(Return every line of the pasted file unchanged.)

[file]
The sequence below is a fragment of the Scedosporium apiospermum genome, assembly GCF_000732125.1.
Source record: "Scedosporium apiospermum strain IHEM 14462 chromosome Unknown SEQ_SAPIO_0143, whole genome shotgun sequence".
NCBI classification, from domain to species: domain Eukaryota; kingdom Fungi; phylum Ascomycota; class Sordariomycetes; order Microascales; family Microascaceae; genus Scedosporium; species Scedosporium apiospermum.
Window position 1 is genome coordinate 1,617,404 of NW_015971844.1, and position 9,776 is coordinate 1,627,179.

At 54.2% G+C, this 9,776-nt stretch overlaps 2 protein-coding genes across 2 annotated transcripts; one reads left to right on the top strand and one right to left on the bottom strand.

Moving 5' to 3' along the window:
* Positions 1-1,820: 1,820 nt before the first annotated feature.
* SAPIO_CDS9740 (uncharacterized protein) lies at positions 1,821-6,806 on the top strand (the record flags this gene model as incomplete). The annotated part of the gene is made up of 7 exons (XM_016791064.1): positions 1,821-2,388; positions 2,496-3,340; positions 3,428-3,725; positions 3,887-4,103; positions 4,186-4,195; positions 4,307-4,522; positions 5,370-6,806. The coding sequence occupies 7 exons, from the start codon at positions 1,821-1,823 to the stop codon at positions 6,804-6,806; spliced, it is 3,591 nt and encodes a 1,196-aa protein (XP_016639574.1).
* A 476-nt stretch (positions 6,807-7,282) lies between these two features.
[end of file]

The sequence below is a fragment of the Scedosporium apiospermum genome, assembly GCF_000732125.1.
Source record: "Scedosporium apiospermum strain IHEM 14462 chromosome Unknown SEQ_SAPIO_0143, whole genome shotgun sequence".
NCBI classification, from domain to species: domain Eukaryota; kingdom Fungi; phylum Ascomycota; class Sordariomycetes; order Microascales; family Microascaceae; genus Scedosporium; species Scedosporium apiospermum.
Window position 1 is genome coordinate 1,617,404 of NW_015971844.1, and position 9,776 is coordinate 1,627,179.

At 54.2% G+C, this 9,776-nt stretch overlaps 2 protein-coding genes across 2 annotated transcripts; one reads left to right on the top strand and one right to left on the bottom strand.

Moving 5' to 3' along the window:
* Positions 1-1,820: 1,820 nt before the first annotated feature.
* SAPIO_CDS9740 (uncharacterized protein) lies at positions 1,821-6,806 on the top strand (the record flags this gene model as incomplete). The annotated part of the gene is made up of 7 exons (XM_016791064.1): positions 1,821-2,388; positions 2,496-3,340; positions 3,428-3,725; positions 3,887-4,103; positions 4,186-4,195; positions 4,307-4,522; positions 5,370-6,806. The coding sequence occupies 7 exons, from the start codon at positions 1,821-1,823 to the stop codon at positions 6,804-6,806; spliced, it is 3,591 nt and encodes a 1,196-aa protein (XP_016639574.1).
* A 476-nt stretch (positions 6,807-7,282) lies between these two features.